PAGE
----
OTTAWA HILLS, OH (WTOL) – For the next two weeks, Ottawa Hills Elementary students will be collecting books and money donations to give to kids in Liberia. “There’s one person over there who wishes they had a book, and you know that you’re going to help them soon and they’re going to get that book,” said Will Berschback, 6th grader and student council co-president. Over the years the 4th, 5th and 6th grade student council members have used the school’s book fair as a way to collect books to send to kids in other countries. First it was Guatemala; then Haiti. And this year it’s Liberia. This week and next week they’re asking people to donate new or gently used books for any and all ages. They’re also accepting money donations to help with the shipping costs. Each 55 pound barrel can hold up to about 100 books, but it costs $150 per barrel to send them. The student council members say they were upset when they found out that a lot of students in Liberia don’t have books to read. But this book drive is changing all that. “It’s important because I think that all kids should be able to read. And that maybe they want to do something, but they don’t have the information to know how to do it or how to become someone that they want to. And I think if we give them books, they can fulfill what they want to do,” said Teddy Perozek, 6th grader and student council co-president. (Source http://world.einnews.com)Share this:Click to share on Twitter (Opens in new window)Click to share on Facebook (Opens in new window)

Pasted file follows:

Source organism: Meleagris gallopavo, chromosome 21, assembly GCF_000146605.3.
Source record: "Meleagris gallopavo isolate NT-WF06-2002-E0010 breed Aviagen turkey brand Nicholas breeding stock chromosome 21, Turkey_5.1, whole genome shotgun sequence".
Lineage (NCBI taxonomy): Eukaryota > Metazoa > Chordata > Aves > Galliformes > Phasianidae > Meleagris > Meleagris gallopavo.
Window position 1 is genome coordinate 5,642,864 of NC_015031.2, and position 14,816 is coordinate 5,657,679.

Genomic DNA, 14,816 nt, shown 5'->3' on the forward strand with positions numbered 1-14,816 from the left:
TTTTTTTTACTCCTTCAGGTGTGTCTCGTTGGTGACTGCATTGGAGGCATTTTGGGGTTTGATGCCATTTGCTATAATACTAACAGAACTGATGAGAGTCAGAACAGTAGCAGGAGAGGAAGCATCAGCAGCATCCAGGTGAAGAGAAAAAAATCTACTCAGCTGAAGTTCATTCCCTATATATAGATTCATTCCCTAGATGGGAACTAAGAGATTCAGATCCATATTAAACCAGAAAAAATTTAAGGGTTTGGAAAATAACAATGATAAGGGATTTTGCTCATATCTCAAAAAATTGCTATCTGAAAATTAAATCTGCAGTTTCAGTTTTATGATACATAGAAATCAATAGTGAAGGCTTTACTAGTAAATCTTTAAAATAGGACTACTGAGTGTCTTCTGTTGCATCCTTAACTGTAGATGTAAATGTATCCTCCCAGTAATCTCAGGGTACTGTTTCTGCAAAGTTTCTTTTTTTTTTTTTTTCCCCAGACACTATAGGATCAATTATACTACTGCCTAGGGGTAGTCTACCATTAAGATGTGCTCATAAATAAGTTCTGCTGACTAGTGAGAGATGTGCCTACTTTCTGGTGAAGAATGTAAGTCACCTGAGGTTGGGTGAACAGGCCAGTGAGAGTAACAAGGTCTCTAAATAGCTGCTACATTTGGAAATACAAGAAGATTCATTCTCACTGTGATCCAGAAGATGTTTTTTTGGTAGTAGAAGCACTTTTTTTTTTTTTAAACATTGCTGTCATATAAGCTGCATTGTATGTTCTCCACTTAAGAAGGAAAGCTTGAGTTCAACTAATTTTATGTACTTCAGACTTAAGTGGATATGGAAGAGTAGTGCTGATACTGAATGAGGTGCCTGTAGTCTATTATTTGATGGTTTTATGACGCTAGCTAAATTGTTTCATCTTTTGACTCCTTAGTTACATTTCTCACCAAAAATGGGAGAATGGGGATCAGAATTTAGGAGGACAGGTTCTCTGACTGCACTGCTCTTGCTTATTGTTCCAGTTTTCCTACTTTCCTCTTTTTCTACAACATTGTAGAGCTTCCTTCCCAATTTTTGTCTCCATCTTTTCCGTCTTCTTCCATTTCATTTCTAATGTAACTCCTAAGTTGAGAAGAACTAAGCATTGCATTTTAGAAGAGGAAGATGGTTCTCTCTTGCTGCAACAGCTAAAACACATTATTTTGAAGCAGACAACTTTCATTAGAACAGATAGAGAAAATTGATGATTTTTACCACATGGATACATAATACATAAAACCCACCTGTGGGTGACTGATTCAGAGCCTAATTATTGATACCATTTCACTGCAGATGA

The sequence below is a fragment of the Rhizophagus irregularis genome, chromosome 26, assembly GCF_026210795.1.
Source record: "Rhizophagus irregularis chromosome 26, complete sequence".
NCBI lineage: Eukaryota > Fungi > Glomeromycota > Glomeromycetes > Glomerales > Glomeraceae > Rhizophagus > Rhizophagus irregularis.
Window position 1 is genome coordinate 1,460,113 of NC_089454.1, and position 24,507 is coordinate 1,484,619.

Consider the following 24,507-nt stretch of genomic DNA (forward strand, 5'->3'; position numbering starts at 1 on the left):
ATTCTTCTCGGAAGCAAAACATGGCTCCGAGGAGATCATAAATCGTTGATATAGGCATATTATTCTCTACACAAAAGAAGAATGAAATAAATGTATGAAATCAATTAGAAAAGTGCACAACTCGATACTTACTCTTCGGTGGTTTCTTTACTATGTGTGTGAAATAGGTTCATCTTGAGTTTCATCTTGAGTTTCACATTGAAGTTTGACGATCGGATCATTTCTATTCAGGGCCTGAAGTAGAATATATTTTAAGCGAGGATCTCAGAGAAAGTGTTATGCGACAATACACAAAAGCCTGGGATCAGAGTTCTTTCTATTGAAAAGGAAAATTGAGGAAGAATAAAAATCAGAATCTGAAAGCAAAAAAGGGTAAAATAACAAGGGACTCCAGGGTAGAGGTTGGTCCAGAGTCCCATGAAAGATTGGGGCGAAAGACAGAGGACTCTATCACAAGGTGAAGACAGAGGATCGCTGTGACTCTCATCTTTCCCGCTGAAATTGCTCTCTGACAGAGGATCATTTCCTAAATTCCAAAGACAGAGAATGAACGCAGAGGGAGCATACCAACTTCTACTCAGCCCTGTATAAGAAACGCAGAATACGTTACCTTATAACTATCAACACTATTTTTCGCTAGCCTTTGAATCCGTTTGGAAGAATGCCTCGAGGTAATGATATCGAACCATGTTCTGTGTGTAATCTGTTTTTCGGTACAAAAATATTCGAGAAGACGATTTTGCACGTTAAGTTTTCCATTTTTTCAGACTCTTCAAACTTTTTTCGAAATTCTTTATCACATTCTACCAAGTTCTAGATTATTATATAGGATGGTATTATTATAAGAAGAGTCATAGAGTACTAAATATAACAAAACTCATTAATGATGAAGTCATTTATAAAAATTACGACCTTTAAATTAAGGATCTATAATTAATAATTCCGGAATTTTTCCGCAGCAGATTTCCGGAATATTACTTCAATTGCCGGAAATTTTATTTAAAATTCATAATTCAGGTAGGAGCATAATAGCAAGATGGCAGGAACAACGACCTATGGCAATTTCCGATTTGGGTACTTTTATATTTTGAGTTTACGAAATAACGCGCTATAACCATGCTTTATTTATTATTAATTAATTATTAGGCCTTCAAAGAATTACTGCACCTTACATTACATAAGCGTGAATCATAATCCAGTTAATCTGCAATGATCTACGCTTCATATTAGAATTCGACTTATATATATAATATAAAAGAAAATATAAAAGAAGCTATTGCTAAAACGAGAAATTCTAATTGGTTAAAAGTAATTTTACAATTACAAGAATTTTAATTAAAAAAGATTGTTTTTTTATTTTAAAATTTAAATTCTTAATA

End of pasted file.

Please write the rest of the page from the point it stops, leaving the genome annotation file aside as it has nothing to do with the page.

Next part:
SAN JOSE – For the third time in nearly three decades, iPod maker Apple Inc. has resolved a bitter trademark dispute with The Beatles’ guardian Apple Corps Ltd. over use of the iconic apple logo and name. But while the truce announced Monday appeared to finally bury the long-simmering animosity, music lovers will still need to wait for the right to buy such songs as “Love Me Do” or “Hey Jude” on Apple Inc.’s iTunes online store. The announcement – made jointly by one of the world’s largest music sellers and one of history’s most beloved bands – was silent on whether the catalog of Beatles songs will become available for download any time soon. The Beatles have so far been the most prominent holdout from iTunes and other online music services, and Apple’s overtures to put the music online have been stymied by the ongoing litigation. It’s no secret that Steve Jobs – Apple Inc.’s chief executive officer and a huge Beatles fan – has wanted the British band’s music on iTunes, which has sold more than 2 billion songs worldwide and has catapulted Apple into the top ranks of music sellers. Jobs even cued up some Beatles music and album art in unveiling the company’s highly anticipated iPhone gadget at the Macworld Conference and Expo last month, setting off rampant speculation that some type of deal might be in the works. However, decades of legal disputes between the two companies have thus far made any partnership all but impossible. “We love the Beatles, and it has been painful being at odds with them over these trademarks,” Jobs said in a statement. “It feels great to resolve this in a positive manner, and in a way that should remove the potential of further disagreements in the future.” 160Want local news?Sign up for the Localist and stay informed Something went wrong. Please try again.subscribeCongratulations! You’re all set! The settlement gives Cupertino-based Apple Inc. ownership of the name and logo in return for agreeing to license some of those trademarks back to London-based Apple Corps – guardian of The Beatles’ commercial interests – for their continued use. It ends the ongoing trademark lawsuit between the two companies, with each side paying its own legal costs. Other terms of the settlement were not disclosed. Industry analysts said a resolution on putting The Beatles’ music online is likely already in the works. “It goes from impossible to a lock that it’s going to happen – it’s a function of time at this point,” said Gene Munster, senior research analyst with investment bank Piper Jaffray & Co. “I bet they move pretty fast. For Apple, it was critical that they got this taken care of.” Jaffray estimates that Apple Inc. paid The Beatles $50 million to $100 million for the rights to the Apple name. That would come on top of more than $26.5 million Apple paid to settle past disputes with Apple Corps.